December 16, 2019

During this time of year, people around the world will be celebrating different holidays. Many of these holidays include getting together with family, exchanging gifts, eating special foods, celebrating, and remembering the reason for the holiday. 

Holidays can also bring on stress! Kathryn realized that she is in a time-crunch to get some of her holiday shopping completed.  She needs to have all of it done by this time tomorrow. As she looks over her schedule for the next 24 hours, she sees that she will be spending 1/3 of it sleeping, 1/3 of it at school and 1/8 of it working at her part-time job.  How much of the next 24 hours is left over for shopping? Express your answer as a common fraction.

Kathyrn is doing three activities during the next 24 hours that are taking up 1/3, 1/3, and 1/8 of that time. We know that 1/3 = 8/24, and 1/8 = 3/24. So, adding these together, we see that 19/24 of her day will be taken up by sleeping, attending school, and working. This leaves (24/24) – (19/24) = 5/24 of the next 24 hours to do her shopping. 

Kathryn was given a $25 gift certificate to the music store for her birthday last month. She decides to use it to buy her brother a CD for the holidays. The tax on her purchase will be 4.5%. If Kathryn wants to ensure that her gift certificate covers her entire purchase (including the tax), what is the most amount of dollars that can be in the price of her purchase before the tax is added? Express your answer to the nearest hundredth.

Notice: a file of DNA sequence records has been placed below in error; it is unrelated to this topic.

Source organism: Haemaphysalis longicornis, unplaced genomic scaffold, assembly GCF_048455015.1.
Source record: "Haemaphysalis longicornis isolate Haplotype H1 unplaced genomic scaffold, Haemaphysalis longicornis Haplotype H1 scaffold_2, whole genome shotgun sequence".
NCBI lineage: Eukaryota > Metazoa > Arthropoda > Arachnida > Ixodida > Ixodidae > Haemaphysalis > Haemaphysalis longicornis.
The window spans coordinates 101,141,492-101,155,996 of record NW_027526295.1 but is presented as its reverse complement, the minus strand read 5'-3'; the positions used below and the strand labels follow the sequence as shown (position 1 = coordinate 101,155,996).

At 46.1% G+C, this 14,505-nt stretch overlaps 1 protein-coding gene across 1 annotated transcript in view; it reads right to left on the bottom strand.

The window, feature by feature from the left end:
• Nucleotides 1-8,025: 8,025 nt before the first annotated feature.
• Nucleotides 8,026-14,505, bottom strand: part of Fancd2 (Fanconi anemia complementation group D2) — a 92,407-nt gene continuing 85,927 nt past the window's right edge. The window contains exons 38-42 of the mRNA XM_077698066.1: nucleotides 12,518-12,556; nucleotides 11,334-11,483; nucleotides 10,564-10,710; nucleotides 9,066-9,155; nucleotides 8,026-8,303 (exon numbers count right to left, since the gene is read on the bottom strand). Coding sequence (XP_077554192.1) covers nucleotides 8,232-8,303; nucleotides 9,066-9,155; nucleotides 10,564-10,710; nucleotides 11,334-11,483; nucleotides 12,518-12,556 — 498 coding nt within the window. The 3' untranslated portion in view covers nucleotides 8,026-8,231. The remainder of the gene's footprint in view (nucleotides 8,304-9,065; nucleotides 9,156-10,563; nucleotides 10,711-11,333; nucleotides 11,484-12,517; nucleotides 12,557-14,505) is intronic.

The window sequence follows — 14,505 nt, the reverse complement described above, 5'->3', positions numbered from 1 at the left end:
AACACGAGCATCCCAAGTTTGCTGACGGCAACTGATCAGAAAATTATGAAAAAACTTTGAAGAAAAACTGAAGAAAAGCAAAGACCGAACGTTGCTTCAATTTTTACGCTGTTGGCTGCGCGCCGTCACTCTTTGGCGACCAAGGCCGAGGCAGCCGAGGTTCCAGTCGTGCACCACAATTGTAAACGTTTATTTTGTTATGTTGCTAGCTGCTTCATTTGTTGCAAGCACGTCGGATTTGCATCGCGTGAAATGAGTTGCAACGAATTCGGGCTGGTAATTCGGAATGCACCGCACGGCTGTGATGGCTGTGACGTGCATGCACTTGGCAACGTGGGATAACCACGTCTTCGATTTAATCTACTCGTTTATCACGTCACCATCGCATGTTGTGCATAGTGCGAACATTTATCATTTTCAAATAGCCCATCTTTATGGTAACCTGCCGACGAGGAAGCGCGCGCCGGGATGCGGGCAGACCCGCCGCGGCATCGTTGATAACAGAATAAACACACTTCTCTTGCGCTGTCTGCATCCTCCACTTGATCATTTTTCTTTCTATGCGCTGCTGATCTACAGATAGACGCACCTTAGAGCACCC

First, it’s important to see that if you know the price of an item, x, you can see what you will be charged after adding on 4.5% tax by simply multiplying x by 1.045. Therefore, we are trying to find the greatest number that, when multiplied by 1.045, is still less than or equal to 25. The equation 1.045x ≤ 25 will get us our answer. By dividing both sides by 1.045, we see that the cost of Kathryn’s purchase, before tax, can be no more than $23.92

When Kathryn came home from shopping, she saw her mother baking holiday cookies in the kitchen.  Just as she walked in, she saw her mother get out the baking soda and put 4 teaspoons of it into the bowl.  She told her mother that she thought her mom had made a mistake. The recipe only called for 1 1/3 teaspoons of baking soda. Her mother told her that she had not made a mistake, she was just making more than one batch at a time. If the recipe calls for ½ teaspoon of vanilla, how many teaspoons of vanilla does Kathryn now expect her mother to put into the bowl?

If Kathryn’s mother put in 4 teaspoons instead of 1 1/3, then we can find out how many recipes she is making at one time by dividing 4 by 1 1/3 (which is the same as dividing 4 by 4/3). So, 4/(4/3) = 4 × (3/4) = 3. Kathryn’s mother is making 3 recipes at once. Therefore, rather than putting in a ½ teaspoon of vanilla, Kathryn can expect her to put in 3 × ½ = 1½ teaspoons of vanilla

Page 1 of the linked PDF contains PROBLEMS & SOLUTIONS.

Page 2 contains ONLY PROBLEMS.